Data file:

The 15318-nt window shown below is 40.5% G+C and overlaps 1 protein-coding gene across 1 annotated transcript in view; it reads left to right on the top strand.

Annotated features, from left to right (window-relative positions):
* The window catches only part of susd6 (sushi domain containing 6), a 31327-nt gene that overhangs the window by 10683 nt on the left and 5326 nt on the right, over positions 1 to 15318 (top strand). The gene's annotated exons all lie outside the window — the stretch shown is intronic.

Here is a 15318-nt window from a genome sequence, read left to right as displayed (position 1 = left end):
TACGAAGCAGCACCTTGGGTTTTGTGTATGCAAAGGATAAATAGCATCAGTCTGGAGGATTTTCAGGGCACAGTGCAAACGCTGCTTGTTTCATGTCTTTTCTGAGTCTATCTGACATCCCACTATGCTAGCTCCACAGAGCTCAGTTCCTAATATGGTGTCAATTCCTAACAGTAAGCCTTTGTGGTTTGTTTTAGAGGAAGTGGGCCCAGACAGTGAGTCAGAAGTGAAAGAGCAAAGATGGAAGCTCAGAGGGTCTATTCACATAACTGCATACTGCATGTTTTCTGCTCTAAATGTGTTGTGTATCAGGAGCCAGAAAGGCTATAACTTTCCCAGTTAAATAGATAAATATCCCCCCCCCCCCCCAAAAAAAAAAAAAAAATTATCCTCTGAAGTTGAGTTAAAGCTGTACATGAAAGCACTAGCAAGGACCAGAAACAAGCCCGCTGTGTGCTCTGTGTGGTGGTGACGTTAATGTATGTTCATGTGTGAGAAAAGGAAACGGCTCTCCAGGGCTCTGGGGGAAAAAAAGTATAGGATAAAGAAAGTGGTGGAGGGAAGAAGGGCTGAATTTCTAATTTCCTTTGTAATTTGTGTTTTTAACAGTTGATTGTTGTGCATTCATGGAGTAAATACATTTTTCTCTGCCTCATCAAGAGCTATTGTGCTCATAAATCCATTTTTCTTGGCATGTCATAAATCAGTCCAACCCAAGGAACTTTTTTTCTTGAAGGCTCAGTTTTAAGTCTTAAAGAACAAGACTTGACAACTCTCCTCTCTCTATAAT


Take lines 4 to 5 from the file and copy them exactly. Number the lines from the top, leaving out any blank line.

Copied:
Here is a 15318-nt window from a genome sequence, read left to right as displayed (position 1 = left end):
TACGAAGCAGCACCTTGGGTTTTGTGTATGCAAAGGATAAATAGCATCAGTCTGGAGGATTTTCAGGGCACAGTGCAAACGCTGCTTGTTTCATGTCTTTTCTGAGTCTATCTGACATCCCACTATGCTAGCTCCACAGAGCTCAGTTCCTAATATGGTGTCAATTCCTAACAGTAAGCCTTTGTGGTTTGTTTTAGAGGAAGTGGGCCCAGACAGTGAGTCAGAAGTGAAAGAGCAAAGATGGAAGCTCAGAGGGTCTATTCACATAACTGCATACTGCATGTTTTCTGCTCTAAATGTGTTGTGTATCAGGAGCCAGAAAGGCTATAACTTTCCCAGTTAAATAGATAAATATCCCCCCCCCCCCCCAAAAAAAAAAAAAAAATTATCCTCTGAAGTTGAGTTAAAGCTGTACATGAAAGCACTAGCAAGGACCAGAAACAAGCCCGCTGTGTGCTCTGTGTGGTGGTGACGTTAATGTATGTTCATGTGTGAGAAAAGGAAACGGCTCTCCAGGGCTCTGGGGGAAAAAAAGTATAGGATAAAGAAAGTGGTGGAGGGAAGAAGGGCTGAATTTCTAATTTCCTTTGTAATTTGTGTTTTTAACAGTTGATTGTTGTGCATTCATGGAGTAAATACATTTTTCTCTGCCTCATCAAGAGCTATTGTGCTCATAAATCCATTTTTCTTGGCATGTCATAAATCAGTCCAACCCAAGGAACTTTTTTTCTTGAAGGCTCAGTTTTAAGTCTTAAAGAACAAGACTTGACAACTCTCCTCTCTCTATAAT